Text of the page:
Site: globenewswire.com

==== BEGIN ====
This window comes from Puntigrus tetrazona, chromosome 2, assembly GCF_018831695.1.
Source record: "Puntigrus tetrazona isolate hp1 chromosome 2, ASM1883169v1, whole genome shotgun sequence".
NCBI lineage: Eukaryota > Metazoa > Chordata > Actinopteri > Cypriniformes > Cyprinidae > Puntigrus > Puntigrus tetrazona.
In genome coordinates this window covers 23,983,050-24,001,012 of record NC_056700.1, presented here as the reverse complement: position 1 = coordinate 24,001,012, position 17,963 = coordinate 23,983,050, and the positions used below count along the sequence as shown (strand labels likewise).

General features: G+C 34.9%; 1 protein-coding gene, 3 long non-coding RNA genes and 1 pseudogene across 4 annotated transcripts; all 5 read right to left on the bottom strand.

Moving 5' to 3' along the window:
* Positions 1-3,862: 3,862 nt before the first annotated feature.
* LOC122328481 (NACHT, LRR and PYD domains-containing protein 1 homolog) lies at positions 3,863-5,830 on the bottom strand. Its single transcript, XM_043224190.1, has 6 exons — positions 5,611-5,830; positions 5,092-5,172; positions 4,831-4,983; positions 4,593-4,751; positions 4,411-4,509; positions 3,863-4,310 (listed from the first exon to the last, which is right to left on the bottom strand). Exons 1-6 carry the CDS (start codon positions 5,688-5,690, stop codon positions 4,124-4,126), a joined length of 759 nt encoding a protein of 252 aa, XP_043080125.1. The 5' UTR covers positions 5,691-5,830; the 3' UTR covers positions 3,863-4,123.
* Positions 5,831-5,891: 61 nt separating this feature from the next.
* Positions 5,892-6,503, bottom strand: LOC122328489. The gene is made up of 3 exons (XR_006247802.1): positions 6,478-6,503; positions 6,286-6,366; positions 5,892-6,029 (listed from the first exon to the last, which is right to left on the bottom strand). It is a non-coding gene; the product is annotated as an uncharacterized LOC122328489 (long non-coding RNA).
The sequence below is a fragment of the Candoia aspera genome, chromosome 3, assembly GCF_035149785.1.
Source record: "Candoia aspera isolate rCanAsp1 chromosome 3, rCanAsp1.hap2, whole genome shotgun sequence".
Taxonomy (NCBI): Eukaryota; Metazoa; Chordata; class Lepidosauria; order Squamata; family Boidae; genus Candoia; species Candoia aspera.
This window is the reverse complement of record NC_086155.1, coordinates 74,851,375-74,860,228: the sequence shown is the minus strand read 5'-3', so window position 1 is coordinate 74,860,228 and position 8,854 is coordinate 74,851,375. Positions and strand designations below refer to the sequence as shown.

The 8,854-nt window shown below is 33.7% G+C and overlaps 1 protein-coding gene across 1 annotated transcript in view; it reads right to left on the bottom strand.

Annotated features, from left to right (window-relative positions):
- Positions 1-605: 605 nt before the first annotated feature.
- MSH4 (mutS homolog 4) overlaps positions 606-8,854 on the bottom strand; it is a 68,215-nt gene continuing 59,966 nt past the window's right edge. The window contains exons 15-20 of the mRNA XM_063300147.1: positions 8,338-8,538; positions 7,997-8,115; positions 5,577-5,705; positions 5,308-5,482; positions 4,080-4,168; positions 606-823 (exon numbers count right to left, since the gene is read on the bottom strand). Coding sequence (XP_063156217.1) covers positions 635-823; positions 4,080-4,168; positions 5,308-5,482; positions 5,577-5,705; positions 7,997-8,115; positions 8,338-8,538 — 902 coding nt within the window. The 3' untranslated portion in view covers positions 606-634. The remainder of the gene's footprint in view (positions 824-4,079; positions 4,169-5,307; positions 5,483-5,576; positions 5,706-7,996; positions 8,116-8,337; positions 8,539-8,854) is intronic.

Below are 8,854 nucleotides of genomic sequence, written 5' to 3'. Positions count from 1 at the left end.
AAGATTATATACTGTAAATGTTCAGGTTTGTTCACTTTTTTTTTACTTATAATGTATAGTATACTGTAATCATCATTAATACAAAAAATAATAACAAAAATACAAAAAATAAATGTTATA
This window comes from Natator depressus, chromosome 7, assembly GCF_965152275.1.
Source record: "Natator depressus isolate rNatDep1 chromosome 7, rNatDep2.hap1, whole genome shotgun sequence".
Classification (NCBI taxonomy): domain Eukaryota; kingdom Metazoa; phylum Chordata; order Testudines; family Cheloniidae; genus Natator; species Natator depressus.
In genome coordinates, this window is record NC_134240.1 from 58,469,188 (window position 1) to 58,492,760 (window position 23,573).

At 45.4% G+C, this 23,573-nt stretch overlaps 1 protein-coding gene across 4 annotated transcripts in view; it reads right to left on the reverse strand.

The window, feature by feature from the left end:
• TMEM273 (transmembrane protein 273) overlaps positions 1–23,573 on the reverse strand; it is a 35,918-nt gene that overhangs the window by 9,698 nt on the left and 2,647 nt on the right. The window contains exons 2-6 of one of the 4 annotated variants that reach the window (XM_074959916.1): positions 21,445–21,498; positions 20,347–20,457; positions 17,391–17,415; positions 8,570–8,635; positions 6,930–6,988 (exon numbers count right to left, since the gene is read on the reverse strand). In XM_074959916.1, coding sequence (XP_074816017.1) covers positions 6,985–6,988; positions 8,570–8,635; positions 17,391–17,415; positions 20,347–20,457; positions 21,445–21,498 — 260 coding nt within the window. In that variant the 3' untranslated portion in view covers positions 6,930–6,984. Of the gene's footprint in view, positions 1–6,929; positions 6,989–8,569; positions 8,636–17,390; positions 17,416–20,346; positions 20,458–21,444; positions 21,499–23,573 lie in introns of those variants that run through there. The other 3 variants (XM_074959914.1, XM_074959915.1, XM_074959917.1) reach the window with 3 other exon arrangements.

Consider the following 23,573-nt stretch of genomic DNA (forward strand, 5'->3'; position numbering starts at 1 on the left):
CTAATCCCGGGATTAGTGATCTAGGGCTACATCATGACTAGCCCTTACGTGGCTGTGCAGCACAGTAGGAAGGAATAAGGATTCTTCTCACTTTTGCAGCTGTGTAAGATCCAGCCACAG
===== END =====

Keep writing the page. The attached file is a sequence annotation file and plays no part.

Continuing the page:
New Phase 3 Retrospective Analysis Shows Correlation between Reduction in Disease Substrate (Kidney Interstitial Capillary GL-3) and Improved Diarrhea in Fabry Patients with Amenable Mutations treated with Migalastat Supportive Study for Japanese New Drug Application (J-NDA) Demonstrates Migalastat Exposure is Similar in Japanese and non-Japanese Individuals SAN DIEGO and CRANBURY, N.J., Feb. 14, 2017 (GLOBE NEWSWIRE) -- Amicus Therapeutics (Nasdaq:FOLD), a biotechnology company at the forefront of therapies for rare and orphan diseases, today announced new positive data analyses for the oral small molecule pharmacological chaperone migalastat HCl (“migalastat”) for Fabry disease at WORLDSymposium™ 2017 in San Diego, California. Jay Barth, Chief Medical Officer of Amicus Therapeutics, Inc., stated, “The new analyses highlighted at this year’s WORLDSymposium add to the already significant body of data which demonstrate the multiple benefits of treatment with migalastat in Fabry patients with amenable mutations. Here, the correlation of the reduction in disease substrate with the reduction in diarrhea symptoms provides further evidence that migalastat is having a positive effect on an important gastrointestinal symptom in Fabry. These findings in diarrhea symptoms support our current Fabry regulatory strategy for migalastat in the U.S., which is based upon improvement in diarrhea in this patient population. Also, we remain on track in Japan with our submission to the Pharmaceuticals and Medical Devices Agency based on completed Phase 1 and Phase 3 studies. We also remain committed to providing access to this important medicine to patients in the EU, where it is already approved, in addition to other major geographies.” Data Highlights for Migalastat for Fabry Disease at WORLDSymposium 2017 Phase 3 Retrospective Analysis - Correlation between Substrate Reduction and Reduction in Diarrhea In a poster1 from Study 011 (FACETS) in Fabry patients who were naïve to ERT, a retrospective analysis from baseline to month 6 demonstrated that migalastat reduces disease substrate (KIC GL-3) and improves diarrhea symptoms (GSRS-D) in patients with Fabry disease with amenable mutations. Key highlights were as follows: To support full approval in the U.S., which represents approximately 25% of the global Fabry market, Amicus plans to confirm the clinical beneficial effects of migalastat in a GI symptom study. The GI study is anticipated to begin in 2017 in approximately 35 Fabry patients who are naïve to treatment and who have an amenable mutation and diarrhea and other GI symptoms. More than 50% of patients with Fabry disease report or show GI signs and symptoms, including diarrhea, abdominal pain, constipation, nausea, and vomiting.2 Supportive Pharmacokinetics (PK) Study for Japanese Regulatory Submission As previously announced, Amicus plans to submit a J-NDA in Japan in the first half of 2017. The J-NDA will be based on data from completed clinical studies with migalastat, including two pivotal Phase 3 studies as well as a Phase 1 study that evaluated the pharmacokinetics (PK) of migalastat in Japanese volunteers. The results from this Phase 1 study are being highlighted in a poster3 at WORLDSymposium 2017 with key highlights as follows: Japan represents the second largest Fabry market in the world by country, with approximately 13% of the $1.2B global Fabry ERT sales generated in Japan in 2015.4 The Pharmaceuticals and Medical Devices Agency (PMDA) in Japan previously confirmed that completed studies of migalastat meet J-NDA submission requirements without the need to conduct an additional clinical study in Japan. The PMDA took into account data from Japanese patients included in the Phase 3 program and the similar PK properties in Japanese and non-Japanese individuals. Migalastat is designed to selectively and reversibly bind with high affinity to the active sites of certain mutant forms of alpha-Gal A, the genotypes of which are referred to as amenable mutations. On May 30, 2016, the European Commission granted full approval for migalastat, under the trade name Galafold™, as a first line therapy for long-term treatment of adults and adolescents aged 16 years and older with a confirmed diagnosis of Fabry disease (alpha-galactosidase A deficiency) and who have an amenable mutation. This EU approval may serve as the basis for regulatory approvals in more than two-thirds of the global Fabry market that is outside the U.S. Amicus has commenced the commercial launch of Galafold in Germany and is undergoing the EU country-by-country processes to launch in the majority of EU countries throughout 2016 and 2017. The Company has also initiated expanded access programs (EAP) in the EU and other territories outside the U.S. that provide this mechanism for reimbursed access prior to formal approval. Galafold™ (migalastat) is a first-in-class chaperone therapy approved in the EU as a monotherapy for Fabry disease in patients with amenable mutations. Galafold works by stabilizing the body’s own dysfunctional enzyme, so it can clear the accumulation of disease substrate in patients who have amenable mutations.  A proprietary in vitro assay (Galafold Amenability Assay) was used to classify more than 800 known GLA mutations as “amenable” or “not amenable” to treatment with Galafold. The current EU label includes 313 GLA mutations that have been identified and determined to be amenable based on the Galafold Amenability Assay, which represent between 35% and 50% of the currently diagnosed Fabry population. Healthcare providers in the EU may access the website www.galafoldamenabilitytable.com to quickly and accurately identify which mutations are categorized as “amenable” or “not amenable” to Galafold. Amicus expects to submit updates to the label as additional GLA mutations are identified and tested in the Galafold Amenability Assay. Treatment with GALAFOLD should be initiated and supervised by specialists experienced in the diagnosis and treatment of Fabry disease. GALAFOLD is not recommended for use in patients with a nonamenable mutation. For further important safety information for Galafold, including posology and method of administration, special warnings, drug interactions and adverse drug reactions, please see the European SmPC for Galafold available from the EMA website at www.ema.europa.eu. Fabry disease is an inherited lysosomal storage disorder caused by deficiency of an enzyme called alpha-galactosidase A (alpha-Gal A), which is the result of mutations in the GLA gene. The primary biological function of alpha-Gal A is to degrade specific lipids in lysosomes, including globotriaosylceramide (referred to here as GL-3 and also known as Gb ). Lipids that can be degraded by the action of alpha-Gal A are called "substrates" of the enzyme. Reduced or absent levels of alpha-Gal A activity lead to the accumulation of GL-3 in the affected tissues, including the central nervous system, heart, kidneys, and skin. Progressive accumulation of GL-3 is believed to lead to the morbidity and mortality of Fabry disease, including pain, kidney failure, heart disease, and stroke. The symptoms can be severe, differ from patient to patient, and begin at an early age. All Fabry disease is progressive and may lead to organ damage regardless of the time of symptom onset. Amicus Therapeutics (Nasdaq:FOLD) is a global biotechnology company at the forefront of therapies for rare and orphan diseases. The Company has a robust pipeline of advanced therapies for a broad range of human genetic diseases. Amicus’ lead programs in development include the small molecule pharmacological chaperone migalastat as a monotherapy for Fabry disease, SD-101 for Epidermolysis Bullosa (EB), as well as novel enzyme replacement therapy (ERT) and biologic products for Fabry disease, Pompe disease, and other rare and devastating diseases. 1D. Germain, WORLDSymposium 2017, Effects of Treatment With Migalastat on the Combined Endpoint of Kidney Globotriaosylceramide Accumulation and Diarrhea in Patients With Fabry Disease: Results From the Phase 3 FACETS Study 2Hoffmann B et al. Clin Gastroenterol Hepatol. 2007;5(12):1447-1453. 3F. Johnson, WORLDSymposium 2017, Migalastat exposures in Japanese healthy volunteers and non-Japanese subjects provide evidence that they are similar to Japanese patients with Fabry disease 4Company filings and Amicus estimates Forward Looking Statements This press release contains "forward- looking statements" within the meaning of the Private Securities Litigation Reform Act of 1995, including statements relating to data, future studies and ongoing regulatory strategies for migalastat.  Words such as, but not limited to, “look forward to,” “believe,” “expect,” “anticipate,” “estimate,” “intend,” "confidence," "encouraged," “potential,” “plan,” “targets,” “likely,” “may,” “will,” “would,” “should” and “could,” and similar expressions or words identify forward-looking statements.  The forward looking statements included in this press release are based on management's current expectations and belief's which are subject to a number of risks, uncertainties and factors, including that the data reported herein will not be predictive of future results, that later study results will not support  further development of migalastat, or even if such later  results are favorable, that the Company will not be able to successfully complete the development of, obtain regulatory approval for, or successfully commercialize migalastat.  In addition, all forward looking statements are subject to the other risks and uncertainties detailed in our Annual Report on Form 10-K for the year ended December 31, 2015 and Quarterly Report on 10-Q for the Quarter ended September 30, 2016.  As a consequence, actual results may differ materially from those set forth in this press release or the accompanying conference call or webcast.  You are cautioned not to place undue reliance on these forward looking statements, which speak only of the date hereof.  All forward looking statements are qualified in their entirety by this cautionary statement and we undertake no obligation to revise this press release to reflect events or circumstances after the date hereof.